I attended a Divorce Support Group through Redeemer Presbyterian Church this week.
Honestly, I didn’t want to go. I imagined a bunch of weepy, jaded women sitting in a circle, holding hands and re-hashing their traumatic divorce experiences whilst chanting mantras of strength and hope. I didn’t want any more reasons to be angry with derelict, cheating or lazy husbands, and I certainly didn’t want to find myself crying over X.
I’m so over that guy.
I would rather shed tears over my most recent boyfriend, the bludgeoning of baby seals, or the fact that it takes me 45 minutes to commute to the gym.
Still, I hoped to learn something new, or perhaps help another attendee in her struggle. After all, I have a book coming out on the topic. I’m an expert on what it’s like to be messily divorced, and actually thrive in the aftermath. (Right?)
I added a teaspoon of sugar to my cup of strong, black tea, sat myself down on a cushiony chair in the plush, Upper West Side apartment, and began to listen.
Andi Brindley was our guest speaker for the evening. Though physically present, she opted to share a video testimony. In the film, she described her family background, early recognition of her parents’ marital struggle (they eventually split), and her own divorce after four children and 30 years of marriage.
All ten of us sat in a semi-circle, sipping harmless beverages and crunching on mini carrot sticks, and crackers dipped in hummus.
So far, so good, I thought to myself, as I glanced over the group. Nobody’s crying. I think we can handle this.
Andi calmly explained how the dissolution of her marriage came to fruition. Her husband was a workaholic who ended up hospitalized from the stress and exhaustion of planting a church. He eventually changed careers, which lead him to travel even more. One day, Andi’s husband left for Washington, D.C., and never returned.
“The day he was supposed to return home,” Andi nodded to the camera, “he faxed me a letter that said, ‘I’m going to stay in this area for a while to give you the separation it seems you want.’”
Not long after, divorce papers were served.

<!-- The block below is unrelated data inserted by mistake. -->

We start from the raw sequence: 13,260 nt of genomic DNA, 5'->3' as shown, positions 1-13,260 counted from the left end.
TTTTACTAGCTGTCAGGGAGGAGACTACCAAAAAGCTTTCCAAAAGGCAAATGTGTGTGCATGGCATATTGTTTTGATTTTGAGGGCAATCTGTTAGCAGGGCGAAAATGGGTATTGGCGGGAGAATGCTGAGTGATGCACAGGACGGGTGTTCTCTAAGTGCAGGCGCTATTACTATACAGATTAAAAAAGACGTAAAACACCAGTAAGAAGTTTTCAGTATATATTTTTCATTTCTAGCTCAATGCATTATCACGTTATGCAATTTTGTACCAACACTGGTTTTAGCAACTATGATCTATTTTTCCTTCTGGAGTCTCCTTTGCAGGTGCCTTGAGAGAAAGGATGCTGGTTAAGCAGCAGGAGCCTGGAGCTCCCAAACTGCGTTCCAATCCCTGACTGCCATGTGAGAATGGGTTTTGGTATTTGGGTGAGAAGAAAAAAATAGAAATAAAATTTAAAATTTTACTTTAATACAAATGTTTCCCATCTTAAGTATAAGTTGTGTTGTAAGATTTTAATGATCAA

“I never thought this would be my life,” Andi lamented. “I was completely disoriented; devastated. I had devoted my life to not arriving at this point. At yet, here I was.”
“YES!” I heard myself almost shout, and heads turned. I flashed an apologetic grin and shoved a carrot in my mouth. Next door, a young child plunked lazy scales on the piano, then pounded out a lightning-fast version of When the Saints Go Marching In.
The video continued, with Andi’s court date.
“Truthfully, it was kind of a non-event at that point,” she said. “The judge…read through the papers…and we were done. It was strange. But that’s not the most memorable part of that day.”
Ooh, this is getting good! I thought, excitedly. I adjusted my sit bones on the chair, and leaned forward, allowing my imagination to run wild. I half-hoped Andi would share something deliciously evil that her ex-husband had done, or reveal that she, too, had a Sister Wife. Perhaps there was a lost love child in the mix?!
“The day was ending, and it was time to go to bed,” Andi’s televised voice competed with the neighboring pianist, who banged louder on the keys.
“…and I thought, ‘You cannot wake up with these rings on your fingers. They don’t belong there…I found myself dropping to my knees by the bed, and as I took the rings off, I found myself so moved – not by the sadness of the moment – but…overwhelmed by God’s faithfulness to me.”
I gasped. Andi continued.
“I said to [God], ‘I want to give You the devotion that I thought I would be giving to an earthly husband. I want You to have it for the rest of my life. You are the only One worthy of my whole heart and devotion, and it’s Yours forever.’”
Suddenly, without warning, my heart lurched forward in my chest, sending a wave of explosive tears up through my throat, sinuses and eyes. Hot, salty tears streamed down my face. I heard a few other women sniffle, but I felt I was the one crying the hardest. 72-year old Ellie quickly passed a box of tissues.
So much for the “expert” keeping it together in Divorce Group.
Andi’s testimony continued long after the video ended. I found myself crying even more as she expressed a real, continued, deep struggle with her faith. Although her divorce was final over ten years ago, Andi still wrestles with the familiar darkness and loneliness that accompanies dissolution of marriage. Her husband has since re-married.
Andi has not. Yet she is content.
As I left Divorce Group that evening, I wondered if I could ever be like Andi: calm, quiet, strong, faithful and trusting, knowing the God of the Universe is all we ever really need. I started to think about how far He’s brought me, how much I’ve changed over the past four years, and how my divorce is the best thing that ever happened to me — only in that it made me fall to my face and cry out in desperate need for Him. I have met and grown in relationship with God, who loves me more than any human being could ever be capable.
I truly hope to be married again someday, and I deeply hope to bear children. I long to be a mother. It’s not up to me, however. My job is to keep trusting; keep putting one foot in front of the other. I do so sometimes with strength, and sometimes stumbling, but I know, without a shadow of a doubt, God is with me, holding my hand, ever so tightly.